HPE’s Go to Market Strategy is Channel Leading

Neeraj Sharma, Vice President for Channel, SMB and Service Providers, Asia Pacific and Japan, Hewlett Packard Enterprise in a chat with VARINDIA shares his thoughts on HPE’s transformational journey after the demerger and how it is serving its partners from a business perspective – 

Where HPE’s transformation journey is concerned, will there be a lot of changes in the strategies? What is the current strategy for the channel?
Let me start with the high level strategy. At Hewlett Packard Enterprise (HPE), we firmly believe that hybrid IT will win, and that there is a great opportunity around IoT (Internet of Things) solutions, including computing at the edge and campus networking. We have a great set of services that wrap around these infrastructure and IoT offerings.
From a channel point of view, it is core to everything that we do in HPE, so it is essential for our go to market strategy, even as the market transforms and changes. Consumption and service models are changing. Customers are buying products differently. Some of them buy and some of them resell; some of them buy solutions and some of them are even buying cloud services. So we want to make sure that we help our partners transform accordingly, through a channel model that helps them stay ahead of their customers’ transformation journeys.
Our HPE Partner Ready Program focuses on 3 areas – on creating demand jointly with our partners; on making sure that we enable our partners as the transformation journey happens; and most importantly, we also make sure that we compensate them right. The partners have been asking us – while we sell infrastructure, will you enable us to support customers that want to buy as a monthly rental or as flexible capacity? In response, we developed this Partner Ready Service Provider Program that we are enabling with some of our partners in India and other parts of Asia Pacific.
HPE wants to listen to its partners so there is an advisory board in Asia Pacific & Japan (APJ) which is called EPAC (Enterprise Partner Advisory Council). It includes 25 APJ partners, of which 3-4 are from India. The senior most executives of HPE get together with the senior most partner executives, and we brainstorm, give them our insight and strategy, and then they go to market. We will take the EPAC format and replicate that with 10-12 partners in India.

How is the merging of server and storage business helping HPE?
Combining the server and storage teams under the Datacenter Hybrid Cloud Group, along with datacenter networking, gives us more synergy as new buying patterns emerge and hybrid IT is winning in the marketplace. Essentially this will help us make sure that we are more integrated in our solution offerings. So we have got networking at the edge which gives us strong campus and mobility solutions and at the core we have servers, storage and datacenter networking. Whatever is in the datacenter from a networking perspective comes in this group. We have a very good and well-knit sales and channel team. Some of the large accounts are led by AGMs (Account General Manager) and there is an ecosystem around them. Our systems really drive consolidation at the AGM level. At the backend, we are also geared to provide integrated solutions.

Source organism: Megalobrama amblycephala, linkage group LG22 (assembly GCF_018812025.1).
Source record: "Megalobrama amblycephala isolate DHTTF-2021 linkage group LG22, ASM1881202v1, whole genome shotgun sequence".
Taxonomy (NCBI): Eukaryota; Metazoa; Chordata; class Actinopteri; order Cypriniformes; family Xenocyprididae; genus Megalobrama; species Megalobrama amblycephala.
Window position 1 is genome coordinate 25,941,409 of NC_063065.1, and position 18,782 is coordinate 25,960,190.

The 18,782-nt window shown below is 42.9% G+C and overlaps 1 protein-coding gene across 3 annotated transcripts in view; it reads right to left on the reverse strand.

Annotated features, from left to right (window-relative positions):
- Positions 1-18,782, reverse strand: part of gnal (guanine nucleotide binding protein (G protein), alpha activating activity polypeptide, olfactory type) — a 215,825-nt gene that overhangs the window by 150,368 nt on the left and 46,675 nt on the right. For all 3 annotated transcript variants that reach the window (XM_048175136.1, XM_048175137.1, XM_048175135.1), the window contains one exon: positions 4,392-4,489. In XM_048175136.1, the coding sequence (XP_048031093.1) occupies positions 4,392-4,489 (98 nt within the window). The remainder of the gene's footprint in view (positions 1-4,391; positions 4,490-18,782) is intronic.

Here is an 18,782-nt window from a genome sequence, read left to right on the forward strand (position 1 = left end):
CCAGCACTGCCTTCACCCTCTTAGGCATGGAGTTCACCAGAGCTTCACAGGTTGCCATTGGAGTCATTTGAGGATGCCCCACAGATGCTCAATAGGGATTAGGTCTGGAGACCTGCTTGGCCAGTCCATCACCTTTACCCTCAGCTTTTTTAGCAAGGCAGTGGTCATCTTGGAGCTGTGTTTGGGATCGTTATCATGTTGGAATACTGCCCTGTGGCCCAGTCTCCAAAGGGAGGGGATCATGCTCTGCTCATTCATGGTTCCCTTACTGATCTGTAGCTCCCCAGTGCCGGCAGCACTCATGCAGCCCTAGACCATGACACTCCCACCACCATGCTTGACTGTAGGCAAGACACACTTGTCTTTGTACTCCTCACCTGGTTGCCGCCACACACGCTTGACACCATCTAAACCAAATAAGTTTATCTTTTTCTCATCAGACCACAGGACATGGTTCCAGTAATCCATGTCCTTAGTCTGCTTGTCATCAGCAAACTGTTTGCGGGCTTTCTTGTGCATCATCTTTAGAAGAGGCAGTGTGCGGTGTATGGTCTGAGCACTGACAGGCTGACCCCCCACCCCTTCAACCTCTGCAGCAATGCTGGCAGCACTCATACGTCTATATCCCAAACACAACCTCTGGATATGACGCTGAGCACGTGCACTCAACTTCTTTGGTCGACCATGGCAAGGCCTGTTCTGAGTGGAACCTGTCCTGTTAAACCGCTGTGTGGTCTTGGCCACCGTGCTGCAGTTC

How is HPE looking at the growth of Datacenter market?
In the datacenter business, HPE witnesses a lot of opportunity as the infrastructure transforms. HPE is working on software defined datacenters, the services around them, and we also have a solution called Flexible Capacity services, which enables us to provide datacenter services in a way that helps customers in terms of the flexibility that they need in business economics.
Additional opportunities include Make in India, digital transformation – which is taking place rapidly – and also the 100 Smart Cities initiative. Smart cities are becoming a reality; the infrastructure tenders are coming out. In next 18 months we are expecting significant number of new tenders. A lot of the work that HPE is doing around smart cities is in India. We are now working on tying the ecosystems together. We have campus solutions around Aruba and our location services; we have a strong advantage having worked with governments on multiple HPE Future Cities projects around the world. We have been the legacy leader in India in the server marketplace, and have also been the leader globally for a long time with significantly large percentage share. So this will play a role.

What has been the after-effect of demerger among partners?
The partners are really happy because some of the large partners who thought that we would take deals from them through services are much more open to us today. In the case of Software, we have kept the core software assets of software defined datacenters and Helion cloud stack with us. We have kept the core values with us. The partner community has liked the fact that we are clear in the go to market.

LEAVE A REPLY